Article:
US weekly jobless claims fall; first-quarter GDP revised higher


WASHINGTON (Reuters) – The number of Americans filing new claims for unemployment benefits unexpectedly fell last week, pointing to continued labor market strength.

Initial claims for state unemployment benefits dropped 26,000 to a seasonally adjusted 239,000 for the week ended June 25, the Labor Department said on Thursday. Economists polled by Reuters had forecast 265,000 claims for the latest week.

In the prior three weeks, claims had hovered at elevated levels last seen in October 2021. The readings had suggested a pick up in layoffs, consistent with a rise in announced job cuts outside the technology sector as the economy starts to feel the impact of the Federal Reserve’s hefty interest rate increases.

Recent policy changes in Minnesota making tens of thousands hourly paid school workers eligible for state unemployment benefits during the summer break also accounted for some of the increase in claims. Fraud in some states could also be an issue.

Claims, relative to the size of the labor market, are well below the 280,000 level that some economists say would signal a significant slowdown in job growth. Employment growth has averaged 314,000 jobs per month this year.

Job growth is being driven by the services sector, including the leisure and hospitality category, which is still catching up after businesses struggled to find workers over the last two years. Industries like healthcare and education also experienced accelerated retirements during the COVID-19 pandemic.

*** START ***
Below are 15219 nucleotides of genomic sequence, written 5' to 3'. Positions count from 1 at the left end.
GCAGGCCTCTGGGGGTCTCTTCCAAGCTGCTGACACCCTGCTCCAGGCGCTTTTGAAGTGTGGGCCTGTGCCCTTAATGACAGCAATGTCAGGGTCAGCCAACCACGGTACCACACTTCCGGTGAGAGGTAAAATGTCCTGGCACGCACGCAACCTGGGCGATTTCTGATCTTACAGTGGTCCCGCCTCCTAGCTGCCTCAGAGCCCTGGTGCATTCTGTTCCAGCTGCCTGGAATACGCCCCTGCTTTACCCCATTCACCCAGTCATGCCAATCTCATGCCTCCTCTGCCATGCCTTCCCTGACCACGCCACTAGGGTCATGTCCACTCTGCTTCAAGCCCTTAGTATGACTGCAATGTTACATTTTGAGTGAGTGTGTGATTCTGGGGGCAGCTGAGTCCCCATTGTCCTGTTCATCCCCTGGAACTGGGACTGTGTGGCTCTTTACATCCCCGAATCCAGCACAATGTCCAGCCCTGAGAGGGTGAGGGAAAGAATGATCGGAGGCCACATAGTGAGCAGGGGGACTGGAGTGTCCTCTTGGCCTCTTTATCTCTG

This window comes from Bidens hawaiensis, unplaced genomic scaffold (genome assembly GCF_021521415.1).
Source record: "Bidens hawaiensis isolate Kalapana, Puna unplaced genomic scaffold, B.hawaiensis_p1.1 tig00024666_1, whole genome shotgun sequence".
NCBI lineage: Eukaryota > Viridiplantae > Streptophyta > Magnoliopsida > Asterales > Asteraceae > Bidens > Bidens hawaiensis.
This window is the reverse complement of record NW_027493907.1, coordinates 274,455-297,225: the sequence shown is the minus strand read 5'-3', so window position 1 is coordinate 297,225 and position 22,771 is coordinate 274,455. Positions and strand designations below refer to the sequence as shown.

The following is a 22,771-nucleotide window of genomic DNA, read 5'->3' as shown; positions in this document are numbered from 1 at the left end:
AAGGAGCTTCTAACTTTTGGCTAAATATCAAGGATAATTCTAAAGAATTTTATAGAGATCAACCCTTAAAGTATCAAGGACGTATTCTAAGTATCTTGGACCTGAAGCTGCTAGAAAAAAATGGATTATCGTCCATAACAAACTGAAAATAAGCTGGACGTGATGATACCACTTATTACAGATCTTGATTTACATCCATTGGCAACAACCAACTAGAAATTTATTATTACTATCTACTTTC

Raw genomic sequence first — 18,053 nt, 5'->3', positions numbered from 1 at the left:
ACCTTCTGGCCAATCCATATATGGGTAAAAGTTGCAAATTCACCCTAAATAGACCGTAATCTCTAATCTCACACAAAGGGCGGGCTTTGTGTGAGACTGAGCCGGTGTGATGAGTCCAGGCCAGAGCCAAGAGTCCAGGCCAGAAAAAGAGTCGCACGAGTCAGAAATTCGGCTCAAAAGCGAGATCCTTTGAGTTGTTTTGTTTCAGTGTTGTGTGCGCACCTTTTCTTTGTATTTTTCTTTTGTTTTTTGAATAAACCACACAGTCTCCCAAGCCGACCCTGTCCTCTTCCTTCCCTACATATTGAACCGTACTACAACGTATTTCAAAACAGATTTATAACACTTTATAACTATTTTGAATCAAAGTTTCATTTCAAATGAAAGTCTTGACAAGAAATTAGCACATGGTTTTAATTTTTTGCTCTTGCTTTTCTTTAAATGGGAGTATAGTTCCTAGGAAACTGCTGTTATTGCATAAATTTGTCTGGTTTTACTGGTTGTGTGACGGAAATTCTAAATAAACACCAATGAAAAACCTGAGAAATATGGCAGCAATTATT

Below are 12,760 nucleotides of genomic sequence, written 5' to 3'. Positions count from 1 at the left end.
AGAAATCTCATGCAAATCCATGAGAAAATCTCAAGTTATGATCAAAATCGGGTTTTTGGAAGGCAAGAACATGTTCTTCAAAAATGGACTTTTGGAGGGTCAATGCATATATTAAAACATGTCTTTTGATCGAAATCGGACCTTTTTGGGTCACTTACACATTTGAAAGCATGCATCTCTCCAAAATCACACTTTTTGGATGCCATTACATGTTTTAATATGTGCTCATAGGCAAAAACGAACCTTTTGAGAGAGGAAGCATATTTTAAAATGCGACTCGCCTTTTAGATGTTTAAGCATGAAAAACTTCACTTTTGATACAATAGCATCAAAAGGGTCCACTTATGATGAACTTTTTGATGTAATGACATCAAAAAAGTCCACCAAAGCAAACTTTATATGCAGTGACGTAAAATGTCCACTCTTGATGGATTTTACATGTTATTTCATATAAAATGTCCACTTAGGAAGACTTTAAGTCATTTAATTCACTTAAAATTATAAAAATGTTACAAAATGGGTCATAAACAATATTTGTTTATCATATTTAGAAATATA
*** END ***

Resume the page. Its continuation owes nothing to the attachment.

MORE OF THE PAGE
The number of people receiving benefits after an initial week of aid, a proxy for hiring, fell 19,000 to 1.742 million during the week ending June 17, the claims report showed.

The so-called continuing claims are low by historical norms, indicating that some laid off workers were experiencing shorter spells of unemployment.

A survey from the Conference Board this week showed consumers’ perceptions of the labor market upbeat in June, with more viewing jobs as “plentiful” relative to May, and a slight decline in the share who believed that jobs were “hard to get.”

Continuing claims covered the period during which the government surveyed households for June’s unemployment rate. Continuing claims fell between the May and June survey periods. The unemployment rate was at 3.7% in May.

Labor market strength helped to prop up in the economy in the first quarter, through an acceleration in consumer spending, which offset the drag from a sharp slowdown in the pace of inventory investment by businesses.

Gross domestic product increased at a 2.0% annualized rate last quarter, the Commerce Department said in its third estimate of first-quarter GDP on Thursday. That was revised up from the 1.3% pace reported last month.

The economy grew at a 2.6% pace in the fourth quarter. Economists had expected first-quarter GDP growth would be raised slightly to a 1.4% pace.

(Reporting by Lucia Mutikani; Editing by Chizu Nomiyama)

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